It is evident from verses 29-30 that believers will inherit eternal life in the age to come. For what reason do they inherit eternal life? Because they have left homes, wives, parents, and children for the sake of the kingdom of God. Again, this is not a once-for-all act at the beginning of the believer’s life. The tremendous value of Luke 18:18-30 is that it begins in an almost identical way to Luke 10:25, for a leading Jew asks Jesus what he needs to do to inherit eternal life. In Luke 18, Jesus replies with stating the commandments of God in their traditional wording: do not commit adultery, etc.. But the ruler believed in his heart he had kept all these commandments. Jesus goes way beyond a prima facie understanding of the Ten Commandments, or any other Old Testament commandment, and strikes at the heart of the Jew’s sin- his love of money. It is impossible, says Jesus, for a wealthy man to enter heaven; yet, with God all things are possible. And how do we know that? For Jesus himself immediately goes on to refer to the blessedness of those who have left all behind to follow him; they alone will enter into eternal life. If the rich ruler had listened properly, he would have heard Jesus saying, in effect, that by giving up his riches to the poor, and following Christ, the ruler would thread the needle and enter into eternal life and the hope of the inheritance of God.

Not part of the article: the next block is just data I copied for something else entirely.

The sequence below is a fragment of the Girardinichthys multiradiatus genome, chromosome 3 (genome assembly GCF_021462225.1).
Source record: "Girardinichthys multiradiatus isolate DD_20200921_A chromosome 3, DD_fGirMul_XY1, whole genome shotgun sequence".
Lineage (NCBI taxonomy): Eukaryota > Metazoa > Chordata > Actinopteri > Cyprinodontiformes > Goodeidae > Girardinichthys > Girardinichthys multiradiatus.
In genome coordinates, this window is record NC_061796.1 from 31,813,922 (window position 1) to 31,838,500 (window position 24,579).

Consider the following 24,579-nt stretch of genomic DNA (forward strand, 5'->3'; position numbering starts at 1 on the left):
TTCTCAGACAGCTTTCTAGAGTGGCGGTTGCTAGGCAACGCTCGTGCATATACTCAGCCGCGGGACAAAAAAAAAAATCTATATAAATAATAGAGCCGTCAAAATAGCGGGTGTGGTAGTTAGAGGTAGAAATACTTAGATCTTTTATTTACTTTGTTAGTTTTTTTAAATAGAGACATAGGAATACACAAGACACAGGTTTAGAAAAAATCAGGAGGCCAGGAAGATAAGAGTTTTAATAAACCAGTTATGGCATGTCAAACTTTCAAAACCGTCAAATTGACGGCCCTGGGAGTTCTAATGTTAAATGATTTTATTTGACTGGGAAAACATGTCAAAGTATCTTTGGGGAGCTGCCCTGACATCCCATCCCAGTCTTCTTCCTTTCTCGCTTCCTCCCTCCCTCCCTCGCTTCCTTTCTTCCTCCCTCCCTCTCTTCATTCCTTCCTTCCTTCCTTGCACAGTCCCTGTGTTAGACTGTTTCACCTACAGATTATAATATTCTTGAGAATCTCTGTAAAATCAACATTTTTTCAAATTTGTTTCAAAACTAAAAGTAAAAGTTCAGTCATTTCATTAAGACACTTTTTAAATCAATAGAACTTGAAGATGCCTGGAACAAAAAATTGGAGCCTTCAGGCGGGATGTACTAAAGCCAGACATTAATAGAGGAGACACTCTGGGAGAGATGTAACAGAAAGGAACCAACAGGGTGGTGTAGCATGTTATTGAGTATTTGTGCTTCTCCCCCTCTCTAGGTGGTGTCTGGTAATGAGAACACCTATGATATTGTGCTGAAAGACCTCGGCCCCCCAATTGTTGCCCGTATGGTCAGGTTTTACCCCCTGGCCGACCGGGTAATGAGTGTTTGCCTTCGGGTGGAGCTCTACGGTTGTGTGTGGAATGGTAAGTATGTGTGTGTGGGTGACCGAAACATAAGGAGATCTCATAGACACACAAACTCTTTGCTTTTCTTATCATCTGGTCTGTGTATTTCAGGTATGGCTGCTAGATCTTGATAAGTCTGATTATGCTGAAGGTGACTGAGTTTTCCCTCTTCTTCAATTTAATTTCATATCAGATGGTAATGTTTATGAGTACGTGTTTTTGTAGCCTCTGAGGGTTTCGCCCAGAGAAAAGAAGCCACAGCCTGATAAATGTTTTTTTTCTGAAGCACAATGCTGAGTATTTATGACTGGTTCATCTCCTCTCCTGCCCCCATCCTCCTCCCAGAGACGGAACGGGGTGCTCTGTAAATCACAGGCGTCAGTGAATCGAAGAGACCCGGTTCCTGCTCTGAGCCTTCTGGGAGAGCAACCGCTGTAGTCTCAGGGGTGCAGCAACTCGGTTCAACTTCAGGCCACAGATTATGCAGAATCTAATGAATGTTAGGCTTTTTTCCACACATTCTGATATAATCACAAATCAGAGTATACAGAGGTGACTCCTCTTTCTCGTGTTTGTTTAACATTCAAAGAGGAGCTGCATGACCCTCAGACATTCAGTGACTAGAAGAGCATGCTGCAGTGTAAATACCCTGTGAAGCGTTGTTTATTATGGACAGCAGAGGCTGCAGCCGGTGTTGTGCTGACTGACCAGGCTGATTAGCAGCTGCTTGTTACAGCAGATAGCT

From this section on the inheritance and eternal life, it is readily apparent that eternal life is taught, in the New Testament, as an already-not yet blessing: believers have already received eternal life through faith in Jesus; and believers have not yet experienced and received the fullness of eternal life, which is to be given on Judgment Day. This blessing of eternal life given on the Last Day is the result of Christian obedience to God and to Jesus Christ. Only those who are true believers and who persevere to the end will receive the fullness of eternal life on the Last Day; only those who love God’s people and love God will participate in the full manifestation of the blessing of eternal life. It is most certainly this teaching that is presented by Jesus in the Parable of the Good Samaritan.